Guide to the Guy de Mallac Papers

Processed by Michelle Light; machine-readable finding aid created by Michelle Light
Special Collections and Archives
The UCI Libraries
P.O. Box 19557
University of California, Irvine
Irvine, California 92623-9557
Phone: (949) 824-3947
Fax: (949) 824-2472
© 2008
The Regents of the University of California. All rights reserved.

Descriptive Summary

Title: Guy de Mallac papers
Date: circa 1960 - circa 1975
Collection Number: MS-F026
Creator: Mallac, Guy de, 1936-
Extent: 2 linear feet (2 boxes)
Languages: The collection is in English, Russian, French, andGerman.
Repository: University of California, Irvine. Library. Special Collections and Archives.
Irvine, California 92623-9557
Physical Location: The collection is stored offsite at SRLF. Advanced notice is required for access.
Abstract: The collection comprises the extant papers of Guy de Mallac, emeritus professor of Russian literature at the University of California, Irvine. His papers include subject files on Continental philosophy and Russian literature, and drafts and notes for his book Boris Pasternak, His Life and Art.

Important Information for Researchers


The collection is open for research.

Publication Rights

Property rights reside with the University of California. Literary rights are retained by the creators of the records and their heirs. For permissions to reproduce or to publish, please contact the Head of Special Collections and Archives.

Preferred Citation

Guy de Mallac Papers. MS-F026. Special Collections and Archives, The UC Irvine Libraries, Irvine, California. Date accessed.
For the benefit of current and future researchers, please cite any additional information about sources consulted in this collection, including permanent URLs, item or folder descriptions, and box/folder locations.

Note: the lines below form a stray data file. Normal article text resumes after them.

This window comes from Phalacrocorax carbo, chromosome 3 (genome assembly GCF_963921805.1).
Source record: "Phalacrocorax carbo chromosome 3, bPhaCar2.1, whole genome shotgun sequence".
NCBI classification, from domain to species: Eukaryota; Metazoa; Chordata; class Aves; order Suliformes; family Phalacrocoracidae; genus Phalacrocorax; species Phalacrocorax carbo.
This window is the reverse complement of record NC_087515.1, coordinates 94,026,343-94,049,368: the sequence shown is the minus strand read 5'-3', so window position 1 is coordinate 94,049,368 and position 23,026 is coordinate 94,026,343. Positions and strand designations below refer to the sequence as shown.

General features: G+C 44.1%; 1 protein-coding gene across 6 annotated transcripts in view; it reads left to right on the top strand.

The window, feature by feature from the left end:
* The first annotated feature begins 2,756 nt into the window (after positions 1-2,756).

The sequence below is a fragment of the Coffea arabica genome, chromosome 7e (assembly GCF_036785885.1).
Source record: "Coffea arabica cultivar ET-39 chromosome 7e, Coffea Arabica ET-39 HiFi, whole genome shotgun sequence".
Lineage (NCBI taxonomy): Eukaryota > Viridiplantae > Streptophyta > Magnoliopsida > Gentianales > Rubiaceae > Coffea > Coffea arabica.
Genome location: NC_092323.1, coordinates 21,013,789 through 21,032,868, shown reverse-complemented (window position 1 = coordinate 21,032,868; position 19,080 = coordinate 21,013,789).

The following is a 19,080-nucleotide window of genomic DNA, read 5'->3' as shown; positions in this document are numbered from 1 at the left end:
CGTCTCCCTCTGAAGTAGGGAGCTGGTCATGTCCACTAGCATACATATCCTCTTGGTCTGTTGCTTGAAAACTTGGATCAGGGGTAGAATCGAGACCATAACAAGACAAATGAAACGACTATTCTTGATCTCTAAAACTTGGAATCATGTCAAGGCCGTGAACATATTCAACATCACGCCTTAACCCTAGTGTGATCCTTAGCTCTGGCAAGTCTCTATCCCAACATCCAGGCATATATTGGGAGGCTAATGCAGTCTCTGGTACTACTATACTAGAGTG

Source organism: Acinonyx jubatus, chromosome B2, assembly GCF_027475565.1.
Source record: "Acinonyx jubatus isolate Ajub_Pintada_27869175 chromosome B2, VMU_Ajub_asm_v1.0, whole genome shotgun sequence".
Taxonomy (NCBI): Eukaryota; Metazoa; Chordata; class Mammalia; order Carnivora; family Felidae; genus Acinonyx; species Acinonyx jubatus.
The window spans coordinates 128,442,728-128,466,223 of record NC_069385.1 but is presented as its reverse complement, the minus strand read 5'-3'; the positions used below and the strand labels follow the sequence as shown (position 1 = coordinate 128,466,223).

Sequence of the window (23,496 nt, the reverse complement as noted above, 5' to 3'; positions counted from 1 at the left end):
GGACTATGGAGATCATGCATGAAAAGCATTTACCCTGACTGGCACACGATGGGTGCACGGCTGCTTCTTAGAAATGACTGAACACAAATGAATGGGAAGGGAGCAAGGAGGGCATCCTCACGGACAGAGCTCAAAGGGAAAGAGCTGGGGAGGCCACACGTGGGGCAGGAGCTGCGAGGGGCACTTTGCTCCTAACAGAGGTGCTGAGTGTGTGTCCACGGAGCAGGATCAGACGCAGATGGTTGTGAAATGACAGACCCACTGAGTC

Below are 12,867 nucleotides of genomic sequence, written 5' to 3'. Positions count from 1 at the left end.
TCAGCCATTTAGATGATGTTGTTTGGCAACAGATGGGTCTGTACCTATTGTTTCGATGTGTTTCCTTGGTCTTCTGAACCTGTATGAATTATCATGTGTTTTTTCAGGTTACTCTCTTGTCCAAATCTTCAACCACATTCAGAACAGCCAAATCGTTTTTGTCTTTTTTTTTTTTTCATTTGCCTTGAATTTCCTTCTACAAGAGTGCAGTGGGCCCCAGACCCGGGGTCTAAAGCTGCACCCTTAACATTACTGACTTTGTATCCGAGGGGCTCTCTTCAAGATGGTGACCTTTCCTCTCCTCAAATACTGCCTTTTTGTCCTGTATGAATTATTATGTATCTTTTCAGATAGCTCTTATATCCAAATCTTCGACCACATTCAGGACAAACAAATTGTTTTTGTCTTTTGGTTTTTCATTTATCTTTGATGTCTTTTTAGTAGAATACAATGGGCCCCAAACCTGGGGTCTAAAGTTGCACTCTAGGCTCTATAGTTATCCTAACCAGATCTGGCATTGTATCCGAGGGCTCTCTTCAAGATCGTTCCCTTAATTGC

Acquisition Information

Gift of Mrs. Guy de Mallac, 2007.

Processing History

Minimally processed by Michelle Light, 2008.


Guy de Mallac, emeritus professor of Russian literature at the University of California, Irvine, taught at Cornell University and Dartmouth College before joining UCI in 1970. His research interests included modern Russian literature, Leo Tolstoy's works and Boris Pasternak's peace studies, and the philosophy of nonviolence. Among his published works were Barthes (1971); Boris Pasternak, His Life and Art (1981); Seven Steps to Global Change: Gandhi's Message for Today (1987), and a translation of Tolstoy's The Wisdom of Humankind (1999). He died on November 17, 2007.

Collection Scope and Content Summary

The collection comprises Guy de Mallac's subject files on Continental philosophy and Russian literature; drafts and notes for his book, Boris Pasternak, His Life and Art; unidentified files in Russian; teaching materials for classes at Dartmouth College; and a small amount of correspondence. The bulk of the papers predate de Mallac's tenure at UCI.

Collection Arrangement

This collection is arranged by type of record.

Indexing Terms

The following terms have been used to index the description of this collection in the library's online public access catalog.


Mallac, Guy de, 1936- -- Archives
University of California, Irvine -- Faculty -- Archives

Collection Contents

Box : Folder 1 : 1

Correspondence 1969-1970, undated

Box : Folder 1 : 2-4

Teaching files circa 1960 - circa 1975

Box : Folder 1 : 5

Subject files circa 1960 - circa 1975

Box : Folder 1 : 6


Box : Folder 1 : 7


Box : Folder 1 : 8


Box : Folder 1 : 9


Box : Folder 1 : 10


Box : Folder 1 : 11


Box : Folder 1 : 12-18


Box : Folder 1 : 19-20


Box : Folder 1 : 21-22


Box : Folder 1 : 23

Philosophy of science `

Box : Folder 1 : 24

Philosophy / Varia

Box : Folder 1 : 25

Psychologie rationelle

Box : Folder 1 : 26


Box : Folder 1 : 27


Box : Folder 1 : 28


Box : Folder 1 : 29


Box : Folder 1 : 30


Box : Folder 1 : 31


Box : Folder 1 : 32

Zhivago vs. Prometheus

Box : Folder 2 : 1-16

Boris Pasternak, His Life and Art: drafts, notes, and other material circa 1968 - circa 1975

Box : Folder 2 : 17-25

Unidentified files circa 1960 - circa 1970

Scope and Content Note

Content is predominately in Russian with some French.